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China: Still Room for Growth

China's growth as an economic powerhouse has so far been remarkable, and that may be only half the story. (See: High-Tech Sun Rising and Setting in China.) Electronics companies such as {complink 2125|Foxconn Electronics Inc.} are looking to expand into China's rural interior, which will have a positive impact on the buying power of a so-far untapped population.

Approximately 56 percent of China's population still resides in rural areas of the PRC, making rural residents the largest consumer group in the country, according to a survey done by the China Electronic Product Association. After many years of economic reforms, the average income of people living in China's rural areas has gradually increased. The rural market is largely untapped and has enormous potential for growth. This rural consumer group has tremendous purchasing power and is increasing as the Chinese government encourages rural communities to modernize.

The PRC central government has decided to expand internal demand by increasing the income of the rural population. Continuous improvements in the rural power network, rural transportation, and rural communication make the rural market extremely favorable for home appliances and electronics.

China Electronic Product Association's survey showed that 14 percent to 33 percent of rural families are willing to spend their money on televisions, DVDs, washers and dryers, and telephones in the next few years. For example, refrigerator ownership in big and middle cities of China is over 95 percent, even 99 percent in some cities. However, the ownership of refrigerators is only 22.7 percent in rural areas of China.

Companies that have already established themselves in rural markets are showing significant growth. China Electronics Holdings Inc., one of rural China's major retailers of household appliances and consumer electronics, recently reported a 247 percent sales increase year-to-date.

To further spur growth, the Chinese government has initiated a rural home appliance and electronics rebate program, called “Rural Consumer Electronics” plan, which provides that the maximum sales price of electronics is fixed at a price which is usually equal to or less than the market price in urban areas of the same product. Meanwhile, rural consumers can get a 13 percent government rebate on their purchases of electronics.

The question is, how much of China's rural markets are foreign companies likely to reach? For example, China Electronics Holdings –through its Lu'an Guoying Electronic Sales Co. Ltd. subsidiary — is the exclusive wholesaler in China's rural Lu'an area for products under the brand names Sony, LG, Samsung, Shanghai Shangling, Chigo, Tsinghua Tongfang, Huayang and Huangming. Exclusivity is a good deal for suppliers, but limits consumer choice and competition within the market. It may also make it more difficult for brands from the West to break in to rural China. For many electronics companies, the second half of China's expansion may still be an uphill climb.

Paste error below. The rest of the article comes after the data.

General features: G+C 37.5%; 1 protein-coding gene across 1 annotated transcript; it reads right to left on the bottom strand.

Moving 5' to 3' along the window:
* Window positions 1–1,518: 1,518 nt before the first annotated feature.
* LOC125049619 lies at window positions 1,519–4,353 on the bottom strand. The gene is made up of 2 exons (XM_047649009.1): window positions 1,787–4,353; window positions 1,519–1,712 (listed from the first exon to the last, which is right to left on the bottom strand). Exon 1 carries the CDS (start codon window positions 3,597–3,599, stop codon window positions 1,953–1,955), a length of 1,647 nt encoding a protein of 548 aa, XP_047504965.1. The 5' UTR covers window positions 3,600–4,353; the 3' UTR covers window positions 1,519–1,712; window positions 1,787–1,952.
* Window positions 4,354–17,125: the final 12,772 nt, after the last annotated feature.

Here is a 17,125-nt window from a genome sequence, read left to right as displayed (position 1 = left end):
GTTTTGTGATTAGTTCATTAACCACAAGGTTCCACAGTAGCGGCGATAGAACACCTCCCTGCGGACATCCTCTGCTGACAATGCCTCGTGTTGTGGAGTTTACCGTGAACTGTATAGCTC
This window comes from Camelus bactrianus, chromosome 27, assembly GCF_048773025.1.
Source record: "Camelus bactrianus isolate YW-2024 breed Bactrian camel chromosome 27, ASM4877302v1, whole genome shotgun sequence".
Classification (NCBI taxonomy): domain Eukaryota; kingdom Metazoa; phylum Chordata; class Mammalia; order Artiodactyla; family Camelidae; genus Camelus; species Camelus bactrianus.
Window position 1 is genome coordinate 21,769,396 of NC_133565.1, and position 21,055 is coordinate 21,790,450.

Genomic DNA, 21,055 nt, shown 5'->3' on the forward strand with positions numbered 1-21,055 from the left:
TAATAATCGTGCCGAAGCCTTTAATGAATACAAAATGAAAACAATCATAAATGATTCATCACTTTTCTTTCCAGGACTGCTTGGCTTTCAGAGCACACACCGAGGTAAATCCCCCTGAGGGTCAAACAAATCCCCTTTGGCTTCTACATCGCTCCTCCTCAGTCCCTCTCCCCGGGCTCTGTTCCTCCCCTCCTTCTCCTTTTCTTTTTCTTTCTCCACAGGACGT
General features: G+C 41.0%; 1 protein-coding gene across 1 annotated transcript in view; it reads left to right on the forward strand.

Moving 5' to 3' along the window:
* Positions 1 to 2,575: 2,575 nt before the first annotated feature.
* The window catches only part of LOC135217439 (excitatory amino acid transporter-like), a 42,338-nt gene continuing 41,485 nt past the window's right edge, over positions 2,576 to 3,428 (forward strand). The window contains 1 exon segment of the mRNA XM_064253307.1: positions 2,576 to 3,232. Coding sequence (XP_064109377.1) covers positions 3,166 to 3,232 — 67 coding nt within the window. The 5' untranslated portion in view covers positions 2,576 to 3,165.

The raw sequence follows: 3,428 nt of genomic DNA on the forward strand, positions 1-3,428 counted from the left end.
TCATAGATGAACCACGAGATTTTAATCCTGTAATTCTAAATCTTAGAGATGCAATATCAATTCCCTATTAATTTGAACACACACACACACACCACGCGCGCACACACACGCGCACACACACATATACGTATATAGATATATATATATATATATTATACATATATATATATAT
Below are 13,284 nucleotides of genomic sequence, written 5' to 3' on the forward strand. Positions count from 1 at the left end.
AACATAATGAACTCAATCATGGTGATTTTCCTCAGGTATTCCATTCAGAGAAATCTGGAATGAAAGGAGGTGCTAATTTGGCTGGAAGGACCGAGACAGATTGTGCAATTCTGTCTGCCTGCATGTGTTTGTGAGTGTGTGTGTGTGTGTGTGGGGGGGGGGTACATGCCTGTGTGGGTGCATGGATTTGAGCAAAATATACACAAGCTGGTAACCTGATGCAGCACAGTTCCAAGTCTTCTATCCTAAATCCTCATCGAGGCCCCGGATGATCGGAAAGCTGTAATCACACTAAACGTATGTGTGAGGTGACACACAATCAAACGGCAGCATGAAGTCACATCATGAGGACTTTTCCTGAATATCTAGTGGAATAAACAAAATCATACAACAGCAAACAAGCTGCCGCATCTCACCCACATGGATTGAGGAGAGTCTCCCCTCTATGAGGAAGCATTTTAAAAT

10 comments on “China: Still Room for Growth

  1. Ariella
    January 3, 2011

    If the Rural Consumer Electronics plan sets a cap on the price of electronics that could even be lower than that of the market price, wouldn't there be a built in disincentive for companies that would have considered selling to the rural market? 

  2. AnalyzeThis
    January 3, 2011

    I certainly agree that there's great potential for massive growth in China's consumer market and I don't think you'd find that many people who did not agree.

    But like you say, the question is how likely it is that any foreign companies will be able to capitalize off this growth. On this, I think the answer is, “not very likely.”

    I don't foresee any Western companies coming in and making significant money off the Chinese consumer market. There are obviously a lot of issues preventing such an occurrence anyhow. Sure, it'd be nice if there was… you know… a more balanced trade situation happening between the U.S. and China, but even with an increasingly spend-happy Chinese consumer market, I just don't see any significant changes happening.

    China's growing consumer market mostly only benefits Chinese companies, unfortunately. Especially in the tech sector.

  3. Mydesign
    January 4, 2011

          Barbara, you are right. China has the largest population in world and hence its internal consumer market is also very vast. During one of my previous visit to china I had realized the spending power of Chinese people’s also. They are spending much money for purchasing electronic gadgets, but the funny thing is that they are giving much importance to the local made only.  All the Chinese products are somewhat cheaper when compare with the global brands, irrespective of quality. If we are considering that scenario it may difficult for the branded companies to compete with them in terms of price. More over the local governing bodies are offering tax benefits and trying to promote the Chinese made products massively.